Every animal on Earth may house the molecular machinery to sense magnetic fields, even those organisms that don't navigate or migrate using this mysterious 'sixth sense'.

Scientists working on fruit flies have now identified a ubiquitous molecule in all living cells that can respond to magnetic sensitivity if it is present in high enough amounts or if other molecules assist it.

The new findings suggest that magnetoreception could be much more common in the animal kingdom than we ever knew. If researchers are right, it might be an astonishingly ancient trait shared by virtually all living things, albeit with differing strengths.

That doesn't mean all animals or plants can actively sense and follow magnetic fields, but it does suggest that all living cells might, including ours.

"How we sense the external world, from vision, hearing through to touch, taste, and smell, are well understood," says neuroscientist Richard Baines from the University of Manchester.

"But by contrast, which animals can sense and how they respond to a magnetic field remains unknown. This study has made significant advances in understanding how animals sense and respond to external magnetic fields - a very active and disputed field."

Magnetoreception might sound like magic to us, but plenty of fish, amphibians, reptiles, birds, and other mammals in the wild can sense the tug of Earth's magnetic field and use it to navigate space.

Because this force is essentially invisible to our species, it took a remarkably long time for scientists to notice it.

Only in the 1960s did scientists show that bacteria can sense magnetic fields and orient themselves in relation to those fields; in the 1970s, we found that some birds and fish follow Earth's magnetic field when migrating.

Even to this day, however, it's still unclear how so many animals achieve these incredible feats of navigation.

In the 1970s, scientists suggested that this magnetic-compass sense could involve radical pairs, molecules with unpaired outer shell electrons that form a pair of entangled electrons whose spins are altered by the Earth's magnetic field.

Twenty-two years later, that study's lead author co-authored a new paper proposing a specific molecule in which the radical pairs could be formed.

This molecule – a receptor in the retina of migrating birds called a cryptochrome – can sense light and magnetism, and it seems to work through quantum entanglement.

In basic terms, when a cryptochrome absorbs light, the energy triggers one of its electrons, pushing it to occupy one of two spinning states, each of which is differently influenced by Earth's geomagnetic field.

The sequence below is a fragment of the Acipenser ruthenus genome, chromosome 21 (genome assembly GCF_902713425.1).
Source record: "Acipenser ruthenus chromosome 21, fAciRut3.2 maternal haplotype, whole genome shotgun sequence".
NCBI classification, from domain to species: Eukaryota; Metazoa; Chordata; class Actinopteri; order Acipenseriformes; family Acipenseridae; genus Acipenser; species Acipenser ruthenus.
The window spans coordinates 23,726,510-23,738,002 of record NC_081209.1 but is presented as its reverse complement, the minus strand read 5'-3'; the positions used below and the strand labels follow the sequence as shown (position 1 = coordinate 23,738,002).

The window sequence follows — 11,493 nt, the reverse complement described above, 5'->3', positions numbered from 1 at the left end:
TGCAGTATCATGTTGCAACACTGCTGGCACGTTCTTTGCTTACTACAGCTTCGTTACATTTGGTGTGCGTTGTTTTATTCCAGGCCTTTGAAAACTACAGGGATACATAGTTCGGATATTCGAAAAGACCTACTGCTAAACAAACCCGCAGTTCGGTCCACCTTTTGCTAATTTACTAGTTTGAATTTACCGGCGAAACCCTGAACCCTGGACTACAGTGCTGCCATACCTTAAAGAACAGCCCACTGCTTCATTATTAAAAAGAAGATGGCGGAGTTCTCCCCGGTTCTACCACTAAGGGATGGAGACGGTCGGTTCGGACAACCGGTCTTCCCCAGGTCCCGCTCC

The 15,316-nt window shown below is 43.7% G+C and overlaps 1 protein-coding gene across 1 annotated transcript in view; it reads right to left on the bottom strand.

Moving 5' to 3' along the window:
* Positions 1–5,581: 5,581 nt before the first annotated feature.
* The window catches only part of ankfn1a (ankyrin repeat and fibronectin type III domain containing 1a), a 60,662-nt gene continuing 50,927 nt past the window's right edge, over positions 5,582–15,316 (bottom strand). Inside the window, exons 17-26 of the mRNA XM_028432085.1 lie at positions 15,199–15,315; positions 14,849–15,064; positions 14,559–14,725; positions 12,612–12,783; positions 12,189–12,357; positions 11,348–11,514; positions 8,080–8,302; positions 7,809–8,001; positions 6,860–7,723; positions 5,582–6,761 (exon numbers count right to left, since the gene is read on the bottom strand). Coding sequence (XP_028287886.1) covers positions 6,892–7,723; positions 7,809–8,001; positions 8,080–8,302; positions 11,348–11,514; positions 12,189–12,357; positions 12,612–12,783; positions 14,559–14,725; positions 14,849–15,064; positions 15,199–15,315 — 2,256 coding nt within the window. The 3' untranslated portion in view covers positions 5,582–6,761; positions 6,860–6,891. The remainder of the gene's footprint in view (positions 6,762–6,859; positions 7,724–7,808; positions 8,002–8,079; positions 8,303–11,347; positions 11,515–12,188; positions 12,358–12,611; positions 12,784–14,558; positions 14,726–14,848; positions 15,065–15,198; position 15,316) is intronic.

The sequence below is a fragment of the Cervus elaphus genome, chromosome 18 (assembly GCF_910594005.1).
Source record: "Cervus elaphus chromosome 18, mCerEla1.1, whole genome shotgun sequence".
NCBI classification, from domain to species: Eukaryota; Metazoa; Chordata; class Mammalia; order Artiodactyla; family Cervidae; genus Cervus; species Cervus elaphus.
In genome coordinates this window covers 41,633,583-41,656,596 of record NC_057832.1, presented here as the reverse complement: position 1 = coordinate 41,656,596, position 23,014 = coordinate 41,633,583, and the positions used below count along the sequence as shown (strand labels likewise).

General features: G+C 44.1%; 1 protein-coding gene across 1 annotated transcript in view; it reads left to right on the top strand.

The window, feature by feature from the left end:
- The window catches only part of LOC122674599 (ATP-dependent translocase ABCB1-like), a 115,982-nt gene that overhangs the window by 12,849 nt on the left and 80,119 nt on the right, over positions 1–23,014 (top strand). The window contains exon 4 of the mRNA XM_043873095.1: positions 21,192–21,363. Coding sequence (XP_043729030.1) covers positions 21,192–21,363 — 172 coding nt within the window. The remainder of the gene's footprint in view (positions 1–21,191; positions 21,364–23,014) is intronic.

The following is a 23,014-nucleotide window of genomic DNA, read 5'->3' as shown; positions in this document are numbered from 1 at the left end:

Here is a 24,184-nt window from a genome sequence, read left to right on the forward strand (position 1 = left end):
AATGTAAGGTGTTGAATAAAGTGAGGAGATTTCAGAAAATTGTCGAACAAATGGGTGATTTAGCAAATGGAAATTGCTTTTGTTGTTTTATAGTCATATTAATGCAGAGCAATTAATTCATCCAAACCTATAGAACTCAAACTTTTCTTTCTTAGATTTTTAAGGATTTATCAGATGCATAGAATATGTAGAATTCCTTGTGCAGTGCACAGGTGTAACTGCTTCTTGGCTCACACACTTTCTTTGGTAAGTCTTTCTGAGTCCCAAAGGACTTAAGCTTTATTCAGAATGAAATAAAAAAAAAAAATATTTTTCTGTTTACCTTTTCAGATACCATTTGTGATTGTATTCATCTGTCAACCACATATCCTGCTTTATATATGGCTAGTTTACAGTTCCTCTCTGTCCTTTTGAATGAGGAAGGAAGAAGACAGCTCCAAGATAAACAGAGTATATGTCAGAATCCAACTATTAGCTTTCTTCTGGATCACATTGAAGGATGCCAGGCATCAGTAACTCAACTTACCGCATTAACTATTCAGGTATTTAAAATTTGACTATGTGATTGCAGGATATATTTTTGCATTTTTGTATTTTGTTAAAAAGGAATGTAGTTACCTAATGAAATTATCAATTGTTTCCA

Cryptochromes have been a leading explanation for how animals sense magnetic fields for two decades, but now researchers at the Universities of Manchester and Leicester have identified another candidate.

Manipulating the genes of fruit flies, the team found that a molecule called Flavin Adenine Dinucleotide (FAD), which usually forms a radical pair with cryptochromes, is actually a magnetoreceptor in and of itself.

This basic molecule is found at differing levels in all cells, and the higher the concentration, the more likely it is to impart magnetic sensitivity, even when cryptochromes are lacking.

In fruit flies, for instance, when FAD is stimulated by light, it generates a radical pair of electrons that are responsive to magnetic fields.

However, when cryptochromes are present alongside FADs, a cell's sensitivity to magnetic fields increases.

The findings suggest that cryptochromes are not as essential as we thought for magnetoreception.

"One of our most striking findings, and one that is at odds with current understanding, is that cells continue to 'sense' magnetic fields when only a very small fragment of cryptochrome is present," explains University of Manchester neuroscientist Adam Bradlaugh.

"That shows cells can, at least in a laboratory, sense magnetic fields through other ways."

The discovery could help explain why human cells show sensitivity to magnetic fields in the lab. The form of cryptochrome present in the cells of our species' retina has proved capable of magnetoreception at a molecular level when expressed in fruit flies.

However, this doesn't mean humans utilize that function, nor is there evidence that cryptochrome guides our cells to line up along magnetic fields in the lab.

Perhaps FAD is the reason why.

Even though human cells show sensitivity to Earth's magnetic field, we don't have a conscious sense of that force. Maybe that's because we don't have any cryptochromes assisting.

"This study may ultimately allow us to better appreciate the effects that magnetic field exposure might potentially have on humans," says genetic biologist Ezio Rosato from the University of Leicester.

"Moreover, because FAD and other components of these molecular machines are found in many cells, this new understanding may open new avenues of research into using magnetic fields to manipulate the activation of target genes. That is considered a holy grail as an experimental tool and possibly eventually for clinical use."

The study was published in Nature.